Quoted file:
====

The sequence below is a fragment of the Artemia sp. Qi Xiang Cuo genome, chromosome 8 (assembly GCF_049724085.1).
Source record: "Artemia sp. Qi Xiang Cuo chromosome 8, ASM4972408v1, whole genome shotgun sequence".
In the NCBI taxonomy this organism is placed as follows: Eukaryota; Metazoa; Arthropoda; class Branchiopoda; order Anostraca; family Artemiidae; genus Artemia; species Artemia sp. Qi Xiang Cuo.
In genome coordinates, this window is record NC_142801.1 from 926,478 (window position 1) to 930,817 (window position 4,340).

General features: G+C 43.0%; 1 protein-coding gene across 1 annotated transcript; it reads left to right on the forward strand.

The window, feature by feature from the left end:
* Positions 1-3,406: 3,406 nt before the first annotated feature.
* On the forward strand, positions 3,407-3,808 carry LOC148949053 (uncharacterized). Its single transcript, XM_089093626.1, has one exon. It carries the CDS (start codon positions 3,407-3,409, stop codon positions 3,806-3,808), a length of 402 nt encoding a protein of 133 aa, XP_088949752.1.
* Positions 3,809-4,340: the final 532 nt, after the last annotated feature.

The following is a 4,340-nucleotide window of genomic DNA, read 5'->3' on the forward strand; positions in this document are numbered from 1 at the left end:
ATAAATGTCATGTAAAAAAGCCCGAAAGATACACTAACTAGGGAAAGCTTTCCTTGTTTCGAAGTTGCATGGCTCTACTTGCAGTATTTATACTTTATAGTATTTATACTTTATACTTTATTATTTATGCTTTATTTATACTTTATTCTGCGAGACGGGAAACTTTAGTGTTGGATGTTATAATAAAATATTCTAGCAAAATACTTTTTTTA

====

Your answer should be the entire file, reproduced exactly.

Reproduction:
The sequence below is a fragment of the Artemia sp. Qi Xiang Cuo genome, chromosome 8 (assembly GCF_049724085.1).
Source record: "Artemia sp. Qi Xiang Cuo chromosome 8, ASM4972408v1, whole genome shotgun sequence".
In the NCBI taxonomy this organism is placed as follows: Eukaryota; Metazoa; Arthropoda; class Branchiopoda; order Anostraca; family Artemiidae; genus Artemia; species Artemia sp. Qi Xiang Cuo.
In genome coordinates, this window is record NC_142801.1 from 926,478 (window position 1) to 930,817 (window position 4,340).

General features: G+C 43.0%; 1 protein-coding gene across 1 annotated transcript; it reads left to right on the forward strand.

The window, feature by feature from the left end:
* Positions 1-3,406: 3,406 nt before the first annotated feature.
* On the forward strand, positions 3,407-3,808 carry LOC148949053 (uncharacterized). Its single transcript, XM_089093626.1, has one exon. It carries the CDS (start codon positions 3,407-3,409, stop codon positions 3,806-3,808), a length of 402 nt encoding a protein of 133 aa, XP_088949752.1.
* Positions 3,809-4,340: the final 532 nt, after the last annotated feature.

The following is a 4,340-nucleotide window of genomic DNA, read 5'->3' on the forward strand; positions in this document are numbered from 1 at the left end:
ATAAATGTCATGTAAAAAAGCCCGAAAGATACACTAACTAGGGAAAGCTTTCCTTGTTTCGAAGTTGCATGGCTCTACTTGCAGTATTTATACTTTATAGTATTTATACTTTATACTTTATTATTTATGCTTTATTTATACTTTATTCTGCGAGACGGGAAACTTTAGTGTTGGATGTTATAATAAAATATTCTAGCAAAATACTTTTTTTA